3. Affordable Housing
* require more funding from higher levels of government to build new housing, offer rent supplements and housing allowances, and fix decaying existing housing along with money for supportive programming for residents who need it; this needs to be across the spectrum from rent geared to income to affordable housing to home ownership options
* locally we need to find cost-effective solutions to new housing including our City dollars for rent supplements (I moved Council motions for $2.4M in supplements last term of Council) and partnerships to ensure local housing dollars go further
* we have a very clear and successful homelessness strategy which requires provincial funding which we need to advocate for
|Many observers argue that Council meetings could be more respectful and professional. Do you agree? If so, what will you do to change this?||Yes||Having been through seven years on Council I certainly agree with the decorum issue. Some thoughts:
- Have shorter meetings - after 5+ hours (ie. Planning Committee at 8+ often) everyone gets a bit punchy.
- The chairs need to intervene more often and sooner before things get out of hand. Frustration is often at the root of outbursts when other Councillors use another's name in vain.
- Councillors should use more respectful language even when challenging colleagues on issue.
On the other hand, a certain amount of fiery behaviour is to be expected at Council as we challenge each other on emotional issues, so I find that I am not as bothered as many observers. We're pretty well-behaved compared to our friends in Queens Park and Ottawa!
|Should we spend the Future Fund to build a Pan Am / Ticat stadium on the CP Rail Yard lands? Why or why not?||No||I don't believe the CPR site will go ahead, as the high cost for the land will add to the significant cost of the stadium ($160M+). As this saga evolves I am more interested in pulling back and choosing the Ivor Wynne restoration option (at approx. $20M). With $45M from the Future Fund available for a stadium, that allows us to direct the remaining $25M to redevelopment opportunities at the west Harbour, which should include the velodrome.|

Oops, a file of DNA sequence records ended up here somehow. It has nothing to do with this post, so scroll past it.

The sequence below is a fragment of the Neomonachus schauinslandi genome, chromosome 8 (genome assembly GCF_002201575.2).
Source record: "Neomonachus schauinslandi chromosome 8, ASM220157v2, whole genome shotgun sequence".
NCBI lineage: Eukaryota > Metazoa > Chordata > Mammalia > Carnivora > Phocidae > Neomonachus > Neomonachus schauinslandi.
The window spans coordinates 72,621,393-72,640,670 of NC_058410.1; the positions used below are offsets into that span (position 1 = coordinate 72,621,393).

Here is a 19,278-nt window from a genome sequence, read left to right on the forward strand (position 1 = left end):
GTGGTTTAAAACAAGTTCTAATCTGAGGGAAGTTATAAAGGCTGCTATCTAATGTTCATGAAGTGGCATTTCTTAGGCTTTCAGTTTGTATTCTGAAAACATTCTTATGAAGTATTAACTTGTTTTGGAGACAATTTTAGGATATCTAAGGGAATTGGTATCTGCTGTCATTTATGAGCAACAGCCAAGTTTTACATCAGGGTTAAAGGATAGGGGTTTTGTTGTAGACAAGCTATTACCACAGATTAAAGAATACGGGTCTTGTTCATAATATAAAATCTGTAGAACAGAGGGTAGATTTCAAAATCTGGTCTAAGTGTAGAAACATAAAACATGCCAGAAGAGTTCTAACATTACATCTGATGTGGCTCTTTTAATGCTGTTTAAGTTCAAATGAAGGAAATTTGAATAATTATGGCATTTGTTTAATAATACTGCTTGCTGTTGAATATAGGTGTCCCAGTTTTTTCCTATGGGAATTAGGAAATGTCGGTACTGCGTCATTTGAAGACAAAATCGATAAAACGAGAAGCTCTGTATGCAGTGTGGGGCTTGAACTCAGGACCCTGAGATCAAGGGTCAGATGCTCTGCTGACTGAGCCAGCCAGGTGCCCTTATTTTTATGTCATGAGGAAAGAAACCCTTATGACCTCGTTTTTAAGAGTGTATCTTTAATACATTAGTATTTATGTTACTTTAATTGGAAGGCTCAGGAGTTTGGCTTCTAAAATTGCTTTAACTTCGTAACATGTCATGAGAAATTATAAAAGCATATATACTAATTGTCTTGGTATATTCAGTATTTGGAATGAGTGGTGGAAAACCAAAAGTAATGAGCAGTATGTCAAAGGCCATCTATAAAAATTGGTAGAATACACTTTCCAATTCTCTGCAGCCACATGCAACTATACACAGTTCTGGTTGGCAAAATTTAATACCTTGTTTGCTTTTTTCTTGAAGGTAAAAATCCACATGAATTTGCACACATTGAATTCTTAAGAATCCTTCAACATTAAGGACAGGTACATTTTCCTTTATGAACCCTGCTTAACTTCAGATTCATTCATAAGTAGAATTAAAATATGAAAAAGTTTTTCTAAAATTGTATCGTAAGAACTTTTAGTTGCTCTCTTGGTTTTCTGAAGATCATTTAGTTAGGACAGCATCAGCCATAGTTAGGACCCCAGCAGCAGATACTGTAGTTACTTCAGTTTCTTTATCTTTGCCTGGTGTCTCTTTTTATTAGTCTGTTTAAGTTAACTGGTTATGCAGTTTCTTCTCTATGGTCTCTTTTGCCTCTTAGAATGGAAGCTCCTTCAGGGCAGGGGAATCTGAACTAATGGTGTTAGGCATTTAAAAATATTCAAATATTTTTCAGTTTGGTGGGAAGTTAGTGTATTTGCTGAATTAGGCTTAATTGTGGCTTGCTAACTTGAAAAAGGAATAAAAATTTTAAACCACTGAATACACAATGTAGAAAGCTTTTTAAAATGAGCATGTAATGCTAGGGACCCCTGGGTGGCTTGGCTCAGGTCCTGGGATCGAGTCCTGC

|Is Hamilton doing enough to support and encourage new investment in our older neighbourhoods? If not, what should the City be doing?||Maybe||The City's focus for the past 20+ years has been on an urban sprawl model, with concomittant investment in the suburban areas of Hamilton and more recently former area municipalities. The Places to Grow Act and the nodes and corridors approach contained in our new Official Plan, provide the opportunity for building new housing in the older neighbourhoods in the City, and installing dynamic live:work opportunities.
In order for intensification to work, new investment, capital funding from the City is required in the form of upgraded parks, traffic calming, new greenspace (ie. new downtown park), and better ways to get around in the form of bus transit investment. LRT, bike lanes and more walkable neighbourhoods.
In Ward 1 we are doing this in Strathcona in the area around a renovated Victoria Park; in Kirkendall along Locke Street and Dundurn Street in the form of support for bike lanes, public art, and streetscaping; and in Ainslie Wood - Westdale with purpose-built student housing, upgraded Coronation Park, and the Churchill Park Master Plan to be folowed by capital improvements.